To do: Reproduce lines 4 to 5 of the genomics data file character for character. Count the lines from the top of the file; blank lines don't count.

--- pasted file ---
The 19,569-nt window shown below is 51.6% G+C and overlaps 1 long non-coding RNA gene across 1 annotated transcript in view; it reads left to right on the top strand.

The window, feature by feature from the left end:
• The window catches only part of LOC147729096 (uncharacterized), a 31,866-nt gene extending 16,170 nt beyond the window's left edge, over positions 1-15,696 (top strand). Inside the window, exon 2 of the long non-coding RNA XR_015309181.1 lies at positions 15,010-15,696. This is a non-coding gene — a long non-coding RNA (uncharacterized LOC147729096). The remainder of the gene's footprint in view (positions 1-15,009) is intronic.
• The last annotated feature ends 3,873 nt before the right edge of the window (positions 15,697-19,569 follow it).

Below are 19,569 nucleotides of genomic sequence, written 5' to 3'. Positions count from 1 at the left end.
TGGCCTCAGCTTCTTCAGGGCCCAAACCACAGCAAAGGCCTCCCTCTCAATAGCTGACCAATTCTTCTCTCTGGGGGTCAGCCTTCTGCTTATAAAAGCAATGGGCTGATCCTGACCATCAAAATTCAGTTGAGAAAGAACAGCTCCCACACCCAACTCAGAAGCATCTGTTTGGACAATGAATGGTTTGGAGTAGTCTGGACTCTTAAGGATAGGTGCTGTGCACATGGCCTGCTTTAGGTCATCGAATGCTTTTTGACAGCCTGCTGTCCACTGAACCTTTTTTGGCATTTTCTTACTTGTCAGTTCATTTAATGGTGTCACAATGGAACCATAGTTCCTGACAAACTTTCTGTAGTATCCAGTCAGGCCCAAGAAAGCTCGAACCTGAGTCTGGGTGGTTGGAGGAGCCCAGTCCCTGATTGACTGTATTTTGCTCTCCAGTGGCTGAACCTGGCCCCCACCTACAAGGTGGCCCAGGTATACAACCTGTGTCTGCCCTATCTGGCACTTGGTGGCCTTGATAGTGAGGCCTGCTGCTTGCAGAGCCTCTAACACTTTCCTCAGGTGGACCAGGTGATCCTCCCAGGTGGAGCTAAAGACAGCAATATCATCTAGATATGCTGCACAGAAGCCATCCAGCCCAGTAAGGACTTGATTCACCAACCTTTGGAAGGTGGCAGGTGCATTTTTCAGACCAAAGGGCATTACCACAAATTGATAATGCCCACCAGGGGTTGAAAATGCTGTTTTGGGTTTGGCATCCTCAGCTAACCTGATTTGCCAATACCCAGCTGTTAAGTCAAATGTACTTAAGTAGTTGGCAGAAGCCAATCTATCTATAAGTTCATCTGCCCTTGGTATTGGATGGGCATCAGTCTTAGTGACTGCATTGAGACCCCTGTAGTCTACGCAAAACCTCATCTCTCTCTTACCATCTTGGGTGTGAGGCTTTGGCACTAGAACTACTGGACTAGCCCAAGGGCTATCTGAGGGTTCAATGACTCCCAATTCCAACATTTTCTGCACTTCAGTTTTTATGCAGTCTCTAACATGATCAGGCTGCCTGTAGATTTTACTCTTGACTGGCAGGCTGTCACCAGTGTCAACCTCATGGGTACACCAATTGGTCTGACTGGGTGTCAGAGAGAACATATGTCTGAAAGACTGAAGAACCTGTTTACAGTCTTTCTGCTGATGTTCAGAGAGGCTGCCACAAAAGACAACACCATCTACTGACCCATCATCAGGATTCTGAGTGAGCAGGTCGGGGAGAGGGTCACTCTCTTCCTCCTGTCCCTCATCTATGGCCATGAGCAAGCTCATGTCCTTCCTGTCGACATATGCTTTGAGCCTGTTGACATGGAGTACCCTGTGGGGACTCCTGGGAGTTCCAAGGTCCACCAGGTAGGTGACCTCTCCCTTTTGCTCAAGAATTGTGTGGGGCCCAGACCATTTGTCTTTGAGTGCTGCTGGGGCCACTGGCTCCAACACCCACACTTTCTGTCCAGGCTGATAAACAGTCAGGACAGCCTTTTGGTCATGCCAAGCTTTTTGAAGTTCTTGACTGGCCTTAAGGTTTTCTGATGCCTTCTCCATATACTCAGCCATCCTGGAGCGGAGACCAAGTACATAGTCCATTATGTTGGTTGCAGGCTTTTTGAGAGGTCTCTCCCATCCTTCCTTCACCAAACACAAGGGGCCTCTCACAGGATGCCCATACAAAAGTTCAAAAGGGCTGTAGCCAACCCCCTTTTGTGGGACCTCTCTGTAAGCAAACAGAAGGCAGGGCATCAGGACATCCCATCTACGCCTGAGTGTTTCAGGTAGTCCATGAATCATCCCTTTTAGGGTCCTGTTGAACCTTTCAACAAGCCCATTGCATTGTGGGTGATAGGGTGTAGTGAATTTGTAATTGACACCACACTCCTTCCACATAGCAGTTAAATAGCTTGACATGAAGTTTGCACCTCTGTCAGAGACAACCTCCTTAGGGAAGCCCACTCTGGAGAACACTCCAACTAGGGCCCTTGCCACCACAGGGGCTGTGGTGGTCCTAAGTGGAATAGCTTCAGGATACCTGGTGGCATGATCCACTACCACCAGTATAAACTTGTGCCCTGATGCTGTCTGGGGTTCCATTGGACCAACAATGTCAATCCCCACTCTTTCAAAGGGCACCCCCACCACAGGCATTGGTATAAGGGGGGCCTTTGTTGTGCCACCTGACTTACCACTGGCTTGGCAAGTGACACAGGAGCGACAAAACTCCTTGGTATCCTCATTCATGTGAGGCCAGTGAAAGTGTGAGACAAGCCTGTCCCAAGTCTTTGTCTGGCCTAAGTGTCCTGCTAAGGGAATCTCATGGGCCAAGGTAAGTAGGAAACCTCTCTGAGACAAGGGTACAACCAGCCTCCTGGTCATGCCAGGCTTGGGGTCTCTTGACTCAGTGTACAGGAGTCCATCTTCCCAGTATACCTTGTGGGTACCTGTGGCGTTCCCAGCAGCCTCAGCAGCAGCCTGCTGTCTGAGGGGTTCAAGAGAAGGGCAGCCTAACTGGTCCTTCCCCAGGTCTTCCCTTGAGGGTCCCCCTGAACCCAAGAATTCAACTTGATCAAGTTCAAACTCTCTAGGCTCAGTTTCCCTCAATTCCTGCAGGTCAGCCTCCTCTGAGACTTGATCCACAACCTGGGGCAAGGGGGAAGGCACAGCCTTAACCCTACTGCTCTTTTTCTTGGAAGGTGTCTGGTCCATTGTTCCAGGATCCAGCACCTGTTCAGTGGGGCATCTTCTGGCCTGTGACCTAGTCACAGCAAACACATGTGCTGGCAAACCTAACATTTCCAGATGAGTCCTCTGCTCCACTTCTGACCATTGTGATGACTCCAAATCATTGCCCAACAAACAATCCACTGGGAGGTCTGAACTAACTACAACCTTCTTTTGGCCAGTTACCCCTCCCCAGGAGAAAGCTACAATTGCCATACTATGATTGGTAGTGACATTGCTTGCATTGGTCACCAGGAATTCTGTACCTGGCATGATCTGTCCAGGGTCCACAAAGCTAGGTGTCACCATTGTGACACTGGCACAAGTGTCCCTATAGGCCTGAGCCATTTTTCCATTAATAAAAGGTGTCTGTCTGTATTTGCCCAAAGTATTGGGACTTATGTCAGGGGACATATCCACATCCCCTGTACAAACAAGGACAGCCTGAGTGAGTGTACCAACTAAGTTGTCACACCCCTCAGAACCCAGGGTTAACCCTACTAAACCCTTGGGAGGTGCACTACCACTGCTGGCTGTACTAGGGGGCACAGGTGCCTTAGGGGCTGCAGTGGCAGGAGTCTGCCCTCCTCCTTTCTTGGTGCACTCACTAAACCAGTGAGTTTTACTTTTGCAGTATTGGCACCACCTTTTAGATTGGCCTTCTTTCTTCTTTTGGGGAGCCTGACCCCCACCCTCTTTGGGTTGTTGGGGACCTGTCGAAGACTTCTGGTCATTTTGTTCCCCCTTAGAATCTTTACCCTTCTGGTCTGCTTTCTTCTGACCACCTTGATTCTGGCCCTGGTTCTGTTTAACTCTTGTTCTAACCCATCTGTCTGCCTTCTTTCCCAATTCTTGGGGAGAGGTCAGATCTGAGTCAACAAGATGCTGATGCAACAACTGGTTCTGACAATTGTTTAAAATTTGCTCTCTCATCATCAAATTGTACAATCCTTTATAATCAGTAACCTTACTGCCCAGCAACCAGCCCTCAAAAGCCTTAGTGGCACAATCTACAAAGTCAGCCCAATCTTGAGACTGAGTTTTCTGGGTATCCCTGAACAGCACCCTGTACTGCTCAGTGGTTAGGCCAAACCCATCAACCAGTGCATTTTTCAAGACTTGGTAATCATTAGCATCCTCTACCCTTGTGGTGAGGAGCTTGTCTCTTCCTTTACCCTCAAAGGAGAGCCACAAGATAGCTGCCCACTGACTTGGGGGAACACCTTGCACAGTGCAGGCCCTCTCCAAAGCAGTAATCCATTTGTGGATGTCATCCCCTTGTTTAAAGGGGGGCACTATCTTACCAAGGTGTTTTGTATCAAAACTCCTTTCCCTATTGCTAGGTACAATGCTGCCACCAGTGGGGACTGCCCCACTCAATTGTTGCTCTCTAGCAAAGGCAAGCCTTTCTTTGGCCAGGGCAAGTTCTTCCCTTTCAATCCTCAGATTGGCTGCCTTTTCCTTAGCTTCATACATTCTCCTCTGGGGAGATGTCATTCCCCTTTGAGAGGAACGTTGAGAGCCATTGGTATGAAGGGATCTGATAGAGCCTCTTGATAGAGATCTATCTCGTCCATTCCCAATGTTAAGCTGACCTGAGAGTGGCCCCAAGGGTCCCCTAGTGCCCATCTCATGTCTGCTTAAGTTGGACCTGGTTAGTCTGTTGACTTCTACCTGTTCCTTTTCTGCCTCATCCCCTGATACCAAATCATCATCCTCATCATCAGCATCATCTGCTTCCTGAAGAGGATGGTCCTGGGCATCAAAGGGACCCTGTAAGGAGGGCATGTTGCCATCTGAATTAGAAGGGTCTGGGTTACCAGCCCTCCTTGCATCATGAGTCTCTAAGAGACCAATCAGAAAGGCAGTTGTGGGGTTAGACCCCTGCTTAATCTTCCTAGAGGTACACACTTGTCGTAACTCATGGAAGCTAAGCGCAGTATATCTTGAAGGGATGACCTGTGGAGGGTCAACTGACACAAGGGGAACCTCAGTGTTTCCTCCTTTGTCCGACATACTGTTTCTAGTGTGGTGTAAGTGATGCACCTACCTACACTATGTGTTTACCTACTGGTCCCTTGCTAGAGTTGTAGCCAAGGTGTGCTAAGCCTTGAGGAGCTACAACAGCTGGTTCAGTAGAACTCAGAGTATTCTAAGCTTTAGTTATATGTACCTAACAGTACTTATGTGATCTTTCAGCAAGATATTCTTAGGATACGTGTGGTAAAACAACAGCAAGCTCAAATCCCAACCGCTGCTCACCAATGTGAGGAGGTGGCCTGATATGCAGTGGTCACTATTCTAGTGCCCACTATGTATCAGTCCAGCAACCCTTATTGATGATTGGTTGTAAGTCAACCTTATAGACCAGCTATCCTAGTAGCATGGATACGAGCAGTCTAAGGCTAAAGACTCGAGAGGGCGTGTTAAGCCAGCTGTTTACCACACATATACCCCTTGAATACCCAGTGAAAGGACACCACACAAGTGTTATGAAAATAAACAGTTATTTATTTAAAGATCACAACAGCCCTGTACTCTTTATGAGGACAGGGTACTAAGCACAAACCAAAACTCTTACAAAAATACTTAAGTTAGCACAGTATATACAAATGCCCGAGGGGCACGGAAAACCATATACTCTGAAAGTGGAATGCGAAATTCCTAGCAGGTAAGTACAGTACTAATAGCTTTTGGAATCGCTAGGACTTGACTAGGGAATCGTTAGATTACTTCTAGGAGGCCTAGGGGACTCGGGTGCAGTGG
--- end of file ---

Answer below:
• The last annotated feature ends 3,873 nt before the right edge of the window (positions 15,697-19,569 follow it).

Below are 19,569 nucleotides of genomic sequence, written 5' to 3'. Positions count from 1 at the left end.